Welcome! The University of Utah Robotics Center (UURC) consists of faculty and graduate students from the School of Computing, Department of Electrical & Computer Engineering, and Department of Mechanical Engineering with a curriculum that imparts fundamental knowledge about robotics and specific courses in mechanics, control, cognition, perception, human-robot interaction, and robot design.

Robotics is the intelligent connection of perception to action. The University of Utah is pleased to offer the second graduate program in robotics in the U.S., with a curriculum that imparts fundamental knowledge about robotics and specific courses that spans the fundamental areas of perception to action.  Reflecting robotics’ interdisciplinary nature, the Robotics faculty and the curriculum show equal involvement from the School of Computing, the Department of Electrical & Computer Engineering, and the Department of Mechanical Engineering. We are excited to announce that Robotics MS and PhD degrees, a graduate certificate, and an undergraduate certificate and minor are available starting Fall 2024! See the Academics tab for more information.

A varied research program addresses diverse topics such as intelligent agents, hybrid mobile robots, humanoid robots, haptic interfaces, and personal assistive devices. The field of robotics has expanded tremendously since its early focus on industrial robots, and now includes very diverse topics such as autonomous vehicles, medical robots, smart sensor networks, microrobots, robot vacuum cleaners, sentry robots, and pet robots. Robotics technology is embedded in many devices which are not usually thought of as robots. A knowledge of how to model motion and an emphasis on real-time computation finds application in graphics, animation, and computer games. Due to the extraordinary breadth of disciplines that robotics encompasses, roboticists have been described as universal engineers, able to apply their expertise and adapt to a wide variety of topics.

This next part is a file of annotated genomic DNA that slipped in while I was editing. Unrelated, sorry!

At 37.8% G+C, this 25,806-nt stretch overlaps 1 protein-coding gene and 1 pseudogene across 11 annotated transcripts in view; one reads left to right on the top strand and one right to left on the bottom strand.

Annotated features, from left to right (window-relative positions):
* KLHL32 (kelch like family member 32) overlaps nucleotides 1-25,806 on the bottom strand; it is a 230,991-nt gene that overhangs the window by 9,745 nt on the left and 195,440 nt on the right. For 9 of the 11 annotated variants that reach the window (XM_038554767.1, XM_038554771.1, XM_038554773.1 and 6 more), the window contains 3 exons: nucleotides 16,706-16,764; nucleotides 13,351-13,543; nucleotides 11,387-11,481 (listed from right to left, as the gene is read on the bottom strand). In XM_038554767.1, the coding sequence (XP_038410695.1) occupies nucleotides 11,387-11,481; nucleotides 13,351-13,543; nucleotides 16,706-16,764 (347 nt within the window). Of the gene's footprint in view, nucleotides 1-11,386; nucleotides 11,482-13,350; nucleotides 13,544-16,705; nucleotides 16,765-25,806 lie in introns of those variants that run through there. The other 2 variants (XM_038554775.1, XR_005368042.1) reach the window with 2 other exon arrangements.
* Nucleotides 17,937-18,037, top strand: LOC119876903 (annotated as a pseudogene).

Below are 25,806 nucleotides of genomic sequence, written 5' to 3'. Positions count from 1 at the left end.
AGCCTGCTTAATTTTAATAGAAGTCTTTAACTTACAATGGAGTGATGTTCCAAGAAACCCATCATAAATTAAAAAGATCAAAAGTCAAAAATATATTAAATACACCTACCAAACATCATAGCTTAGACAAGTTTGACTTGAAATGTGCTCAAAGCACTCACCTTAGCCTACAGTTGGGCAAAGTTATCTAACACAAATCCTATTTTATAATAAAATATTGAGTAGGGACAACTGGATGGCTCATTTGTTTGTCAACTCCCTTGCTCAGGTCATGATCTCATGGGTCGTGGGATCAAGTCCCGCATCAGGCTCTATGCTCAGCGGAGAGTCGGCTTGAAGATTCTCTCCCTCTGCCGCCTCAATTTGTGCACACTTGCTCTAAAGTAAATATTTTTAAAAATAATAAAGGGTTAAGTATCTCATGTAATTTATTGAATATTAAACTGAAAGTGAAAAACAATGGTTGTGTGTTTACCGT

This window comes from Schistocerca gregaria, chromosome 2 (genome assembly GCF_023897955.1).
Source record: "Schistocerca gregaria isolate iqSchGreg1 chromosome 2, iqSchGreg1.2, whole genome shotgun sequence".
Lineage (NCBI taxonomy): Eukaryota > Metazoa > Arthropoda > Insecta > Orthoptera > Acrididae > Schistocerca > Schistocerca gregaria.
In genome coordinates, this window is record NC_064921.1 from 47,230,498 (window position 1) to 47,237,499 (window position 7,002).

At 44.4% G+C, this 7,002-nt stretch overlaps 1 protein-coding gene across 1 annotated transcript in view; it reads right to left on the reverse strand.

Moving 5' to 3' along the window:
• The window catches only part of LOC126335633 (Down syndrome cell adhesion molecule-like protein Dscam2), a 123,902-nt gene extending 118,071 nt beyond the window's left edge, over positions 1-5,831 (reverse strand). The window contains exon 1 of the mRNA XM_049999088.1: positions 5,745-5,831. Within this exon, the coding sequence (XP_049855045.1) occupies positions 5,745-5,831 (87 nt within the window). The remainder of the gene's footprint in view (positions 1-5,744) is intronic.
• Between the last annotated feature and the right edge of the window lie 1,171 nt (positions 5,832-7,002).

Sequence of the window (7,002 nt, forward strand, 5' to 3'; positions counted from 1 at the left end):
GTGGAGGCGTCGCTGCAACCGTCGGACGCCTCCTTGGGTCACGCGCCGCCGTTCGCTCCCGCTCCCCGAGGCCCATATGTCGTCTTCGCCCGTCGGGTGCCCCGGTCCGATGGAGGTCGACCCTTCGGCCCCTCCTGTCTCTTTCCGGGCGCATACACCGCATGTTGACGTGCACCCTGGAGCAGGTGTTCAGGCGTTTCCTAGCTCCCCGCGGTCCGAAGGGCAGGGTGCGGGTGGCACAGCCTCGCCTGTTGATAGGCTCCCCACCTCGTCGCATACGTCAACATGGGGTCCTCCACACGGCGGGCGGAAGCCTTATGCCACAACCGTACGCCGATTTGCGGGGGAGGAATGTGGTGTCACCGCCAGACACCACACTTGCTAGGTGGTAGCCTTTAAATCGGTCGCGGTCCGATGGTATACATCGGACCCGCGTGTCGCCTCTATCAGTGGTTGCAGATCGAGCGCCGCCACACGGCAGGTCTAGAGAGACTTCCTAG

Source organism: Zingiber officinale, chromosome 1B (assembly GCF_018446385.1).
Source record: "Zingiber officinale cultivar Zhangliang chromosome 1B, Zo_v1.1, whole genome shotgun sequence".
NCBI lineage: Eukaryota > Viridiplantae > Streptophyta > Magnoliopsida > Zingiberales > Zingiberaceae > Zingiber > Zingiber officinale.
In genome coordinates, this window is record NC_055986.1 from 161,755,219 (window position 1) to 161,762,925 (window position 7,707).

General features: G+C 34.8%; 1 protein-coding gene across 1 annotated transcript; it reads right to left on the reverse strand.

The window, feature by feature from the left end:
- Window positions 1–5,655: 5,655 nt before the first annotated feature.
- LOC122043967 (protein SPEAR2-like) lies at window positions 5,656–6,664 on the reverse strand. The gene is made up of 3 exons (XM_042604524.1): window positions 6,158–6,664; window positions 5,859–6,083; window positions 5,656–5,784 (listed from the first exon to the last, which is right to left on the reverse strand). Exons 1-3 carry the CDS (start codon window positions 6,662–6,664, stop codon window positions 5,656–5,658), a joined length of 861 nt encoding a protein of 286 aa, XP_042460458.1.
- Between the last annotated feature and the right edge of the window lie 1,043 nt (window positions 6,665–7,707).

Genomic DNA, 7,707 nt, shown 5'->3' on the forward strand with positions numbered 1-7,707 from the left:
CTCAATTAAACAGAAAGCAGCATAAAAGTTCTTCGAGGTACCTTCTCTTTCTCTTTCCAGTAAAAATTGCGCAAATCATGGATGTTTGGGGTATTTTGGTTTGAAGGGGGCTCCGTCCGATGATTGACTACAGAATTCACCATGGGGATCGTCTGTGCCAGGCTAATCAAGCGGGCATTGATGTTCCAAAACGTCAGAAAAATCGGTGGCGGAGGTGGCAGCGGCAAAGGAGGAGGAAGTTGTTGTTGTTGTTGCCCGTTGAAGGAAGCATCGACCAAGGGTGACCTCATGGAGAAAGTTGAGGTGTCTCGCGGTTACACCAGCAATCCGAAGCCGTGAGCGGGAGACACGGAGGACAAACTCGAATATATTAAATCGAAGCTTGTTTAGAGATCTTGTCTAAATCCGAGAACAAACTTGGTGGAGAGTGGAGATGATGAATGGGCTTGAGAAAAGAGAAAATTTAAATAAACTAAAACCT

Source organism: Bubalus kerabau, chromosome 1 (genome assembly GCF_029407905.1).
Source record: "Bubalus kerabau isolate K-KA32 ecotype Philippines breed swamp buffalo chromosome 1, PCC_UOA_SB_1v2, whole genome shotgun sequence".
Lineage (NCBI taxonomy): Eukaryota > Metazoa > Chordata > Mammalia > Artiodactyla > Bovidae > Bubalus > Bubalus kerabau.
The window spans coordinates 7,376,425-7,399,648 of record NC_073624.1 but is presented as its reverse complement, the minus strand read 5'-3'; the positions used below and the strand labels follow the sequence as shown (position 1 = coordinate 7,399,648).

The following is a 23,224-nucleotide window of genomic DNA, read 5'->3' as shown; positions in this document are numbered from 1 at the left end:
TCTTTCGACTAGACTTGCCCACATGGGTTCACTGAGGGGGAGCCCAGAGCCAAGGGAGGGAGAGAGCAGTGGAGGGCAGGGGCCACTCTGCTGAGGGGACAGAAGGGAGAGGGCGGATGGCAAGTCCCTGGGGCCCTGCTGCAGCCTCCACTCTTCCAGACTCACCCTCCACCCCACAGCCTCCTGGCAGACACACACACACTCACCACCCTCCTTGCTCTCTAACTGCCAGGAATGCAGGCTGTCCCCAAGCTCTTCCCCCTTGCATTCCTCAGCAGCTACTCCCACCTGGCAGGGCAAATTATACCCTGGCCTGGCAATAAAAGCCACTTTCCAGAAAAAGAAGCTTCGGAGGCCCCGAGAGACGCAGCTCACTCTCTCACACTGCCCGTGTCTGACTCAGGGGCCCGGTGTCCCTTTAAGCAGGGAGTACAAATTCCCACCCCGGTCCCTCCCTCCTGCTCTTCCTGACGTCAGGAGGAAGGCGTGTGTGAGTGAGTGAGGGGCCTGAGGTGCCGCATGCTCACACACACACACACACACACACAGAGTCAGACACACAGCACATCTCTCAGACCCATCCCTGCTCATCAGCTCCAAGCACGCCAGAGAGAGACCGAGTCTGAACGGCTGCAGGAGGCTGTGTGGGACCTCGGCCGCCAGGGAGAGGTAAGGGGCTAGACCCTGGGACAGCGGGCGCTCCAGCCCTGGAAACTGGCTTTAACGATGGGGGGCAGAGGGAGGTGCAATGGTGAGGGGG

Utah is world-famous for the robotics systems it has produced, including manipulators such as the Utah/MIT Dextrous Hand and the Sarcos Dextrous Arm, humanoid robots such as DB2, entertainment robots such as Disney figures and Jurassic Park the Ride dinosaurs, and virtual reality systems such as the Sarcos Treadport and Biport. Faculty expertise is especially strong in the design of novel robot systems, including rehabilitation robotics, surgical robots, micro robots, aerial vehicles, precision positioning, and bio-inspired locomoting mechanisms, acutators, and sensors.

Core Strengths

  • Bioinspired design and control
  • Haptic interfaces, VR interfaces, teleoperation
  • Healthcare robotics
  • Micro/nano actuators and robotics
  • Physical human robot interaction (HRI)

  • Manipulation and motion control
    • Locomotion
    • Flying
    • Ground
    • Precision positioning systems